A major foreign affairs controversy unexpectedly spilled over into Canada late last month when Egypt’s prosecutor-general issued arrest warrants for two Canadian Coptic Christians over their alleged role in the making of the anti-Prophet Muhammad film Innocence of Muslims.
According to Canadian Press, Canadians Nader Fawzy and Jacques Attalla, along with several other Copts living in the United States, were accused of “offending Islam, insulting the Prophet Muhammad, inciting sectarian strife and jeopardizing Egypt’s peace and independence.”
Both deny any involvement with the film. And both fear for their safety and that of their families who could be targeted by Muslim extremists here.
The Toronto Star’s Rick Westhead also wrote about their plight, noting that in addition to the Egyptian government’s decree, Fawzy and Attalla “have also drawn the wrath of prominent imams in Egypt who have issued fatwas on both of them, urging Muslims anywhere in the world to behead them.”
Westhead drew a parallel to the Salman Rushdie case, in which Iran issued a death sentence against Rushdie for his novel The Satanic Verses in 1989.
One possible motive for the Egyptian government’s action against Fawzy is that, as Westhead explains, he’s an activist who has criticized the way Copts are discriminated against in Egypt and has published a book, The Persecutions, a history of Coptic Christianity, that angered the authorities who banned it in Egypt.
In a Sept. 24 editorial on this disturbing development, the Globe and Mail wrote that “Egypt appears to be trying to make the crime of ‘offending Islam’ a worldwide one.”
The Globe put Egypt’s intimidation in a broader context: “This is a strange approach for a nascent democracy, and a bad signal from the Muslim Brotherhood, which holds power… Since when does one democracy purport to tell people in other democracies that if they speak out in certain ways, they could be charged and even put to death?”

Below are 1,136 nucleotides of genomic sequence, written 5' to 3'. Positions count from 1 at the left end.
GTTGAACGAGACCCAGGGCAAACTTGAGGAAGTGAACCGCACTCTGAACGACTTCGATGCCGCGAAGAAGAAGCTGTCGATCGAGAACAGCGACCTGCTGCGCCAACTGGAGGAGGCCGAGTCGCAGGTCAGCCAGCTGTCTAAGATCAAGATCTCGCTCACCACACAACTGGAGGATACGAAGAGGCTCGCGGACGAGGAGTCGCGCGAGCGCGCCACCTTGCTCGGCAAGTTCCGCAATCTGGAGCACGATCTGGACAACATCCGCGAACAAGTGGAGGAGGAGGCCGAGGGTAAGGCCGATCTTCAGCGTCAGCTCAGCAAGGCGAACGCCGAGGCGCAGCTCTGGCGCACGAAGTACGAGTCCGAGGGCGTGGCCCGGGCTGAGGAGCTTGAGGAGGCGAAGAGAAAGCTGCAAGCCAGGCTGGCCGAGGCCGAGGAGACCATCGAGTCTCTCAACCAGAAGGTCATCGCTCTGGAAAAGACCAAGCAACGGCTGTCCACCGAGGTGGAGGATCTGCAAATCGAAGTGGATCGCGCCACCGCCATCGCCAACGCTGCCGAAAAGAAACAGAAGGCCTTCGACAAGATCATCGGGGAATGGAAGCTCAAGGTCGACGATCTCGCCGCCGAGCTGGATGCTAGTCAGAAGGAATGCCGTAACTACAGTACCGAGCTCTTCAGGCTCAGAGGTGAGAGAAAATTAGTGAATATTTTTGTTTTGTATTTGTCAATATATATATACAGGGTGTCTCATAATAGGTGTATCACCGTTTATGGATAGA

Just as Egypt’s president, Mohamed Morsi, was about to depart for the United States to deliver a speech at the United Nations, New York Times correspondents reported that he “said the United States must respect the Arab world’s history and culture, even when that conflicts with western values.”
Days later, U.S. President Barack Obama had something to say about this.
During his Sept. 25 appearance at the UN General Assembly, Obama devoted two-thirds of his 4,000-word address to an explanation about (and plea for) what he called universal democratic values of freedom and tolerance underpinned by the rule of law.
Because of intolerance and violent reaction to the offensive video, Obama spoke of the “need for all of us to address honestly the tensions between the West and an Arab world moving to democracy.”
Invoking the words of former South African president Nelson Mendela, he said that democracy is not just about casting a ballot, but “respects and enhances the freedom of others,” and that involves tolerating views some of us strongly disagree with. Obama equated “true democracy” with “real freedom,” meaning individual rights such as free speech, “the freedom of citizens to speak their minds and assemble without fear.”
When he spoke at the UN the following day, Morsi rejected Obama’s broad endorsement of free speech. While he said that Egypt now embraces democracy and human rights and even “respects freedom of expression,” he emphasized that it cannot tolerate speech that insults and defames religion. The irony is that when he said free speech should never be allowed “to incite hatred against anyone… or one specific religion or cult,” he apparently ignored the fact that for years Egypt has promoted antisemitic conspiracy theories through its official and semi-official media among other sources.
One fear is that Morsi’s limit on free speech reveals a wider tendency toward intolerance and authoritarianism elsewhere in the region. Even Turkey, a non-Arab Muslim country that prides itself in upholding “secular” democratic values, has been moving in the direction of clamping down on free speech and currently has more journalists in jail than Iran and China combined.
We can only wait to see what happens in Egypt.
Paul Michaels is director of research and senior media relations for the Centre for Israel and Jewish Affairs.
This column appears in the Oct. 4 print issue of The CJN